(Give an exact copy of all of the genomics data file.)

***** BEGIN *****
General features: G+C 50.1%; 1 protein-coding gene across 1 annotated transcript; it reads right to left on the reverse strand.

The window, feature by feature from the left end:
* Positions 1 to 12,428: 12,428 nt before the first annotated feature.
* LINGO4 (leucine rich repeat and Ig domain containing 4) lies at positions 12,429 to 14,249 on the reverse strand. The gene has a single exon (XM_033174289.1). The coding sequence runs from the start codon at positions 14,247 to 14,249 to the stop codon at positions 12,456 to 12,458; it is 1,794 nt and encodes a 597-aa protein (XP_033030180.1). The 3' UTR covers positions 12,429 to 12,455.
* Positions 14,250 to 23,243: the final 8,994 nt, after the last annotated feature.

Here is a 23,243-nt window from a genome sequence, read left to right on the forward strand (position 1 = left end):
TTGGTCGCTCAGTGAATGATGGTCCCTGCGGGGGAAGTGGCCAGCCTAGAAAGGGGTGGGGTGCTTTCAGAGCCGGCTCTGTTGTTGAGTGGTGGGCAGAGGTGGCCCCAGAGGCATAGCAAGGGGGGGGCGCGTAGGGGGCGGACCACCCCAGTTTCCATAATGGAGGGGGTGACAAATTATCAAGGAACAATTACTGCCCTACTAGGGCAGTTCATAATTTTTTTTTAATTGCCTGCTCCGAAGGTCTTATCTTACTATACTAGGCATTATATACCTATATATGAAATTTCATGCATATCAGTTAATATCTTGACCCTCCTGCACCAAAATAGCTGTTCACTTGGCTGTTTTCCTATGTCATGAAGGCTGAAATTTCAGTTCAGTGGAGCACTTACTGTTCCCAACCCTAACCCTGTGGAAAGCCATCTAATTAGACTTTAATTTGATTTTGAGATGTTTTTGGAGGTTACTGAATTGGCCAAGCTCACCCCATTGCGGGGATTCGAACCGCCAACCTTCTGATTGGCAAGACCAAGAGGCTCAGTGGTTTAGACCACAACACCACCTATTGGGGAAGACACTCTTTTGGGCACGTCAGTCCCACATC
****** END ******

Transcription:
General features: G+C 50.1%; 1 protein-coding gene across 1 annotated transcript; it reads right to left on the reverse strand.

The window, feature by feature from the left end:
* Positions 1 to 12,428: 12,428 nt before the first annotated feature.
* LINGO4 (leucine rich repeat and Ig domain containing 4) lies at positions 12,429 to 14,249 on the reverse strand. The gene has a single exon (XM_033174289.1). The coding sequence runs from the start codon at positions 14,247 to 14,249 to the stop codon at positions 12,456 to 12,458; it is 1,794 nt and encodes a 597-aa protein (XP_033030180.1). The 3' UTR covers positions 12,429 to 12,455.
* Positions 14,250 to 23,243: the final 8,994 nt, after the last annotated feature.

Here is a 23,243-nt window from a genome sequence, read left to right on the forward strand (position 1 = left end):
TTGGTCGCTCAGTGAATGATGGTCCCTGCGGGGGAAGTGGCCAGCCTAGAAAGGGGTGGGGTGCTTTCAGAGCCGGCTCTGTTGTTGAGTGGTGGGCAGAGGTGGCCCCAGAGGCATAGCAAGGGGGGGGCGCGTAGGGGGCGGACCACCCCAGTTTCCATAATGGAGGGGGTGACAAATTATCAAGGAACAATTACTGCCCTACTAGGGCAGTTCATAATTTTTTTTTAATTGCCTGCTCCGAAGGTCTTATCTTACTATACTAGGCATTATATACCTATATATGAAATTTCATGCATATCAGTTAATATCTTGACCCTCCTGCACCAAAATAGCTGTTCACTTGGCTGTTTTCCTATGTCATGAAGGCTGAAATTTCAGTTCAGTGGAGCACTTACTGTTCCCAACCCTAACCCTGTGGAAAGCCATCTAATTAGACTTTAATTTGATTTTGAGATGTTTTTGGAGGTTACTGAATTGGCCAAGCTCACCCCATTGCGGGGATTCGAACCGCCAACCTTCTGATTGGCAAGACCAAGAGGCTCAGTGGTTTAGACCACAACACCACCTATTGGGGAAGACACTCTTTTGGGCACGTCAGTCCCACATC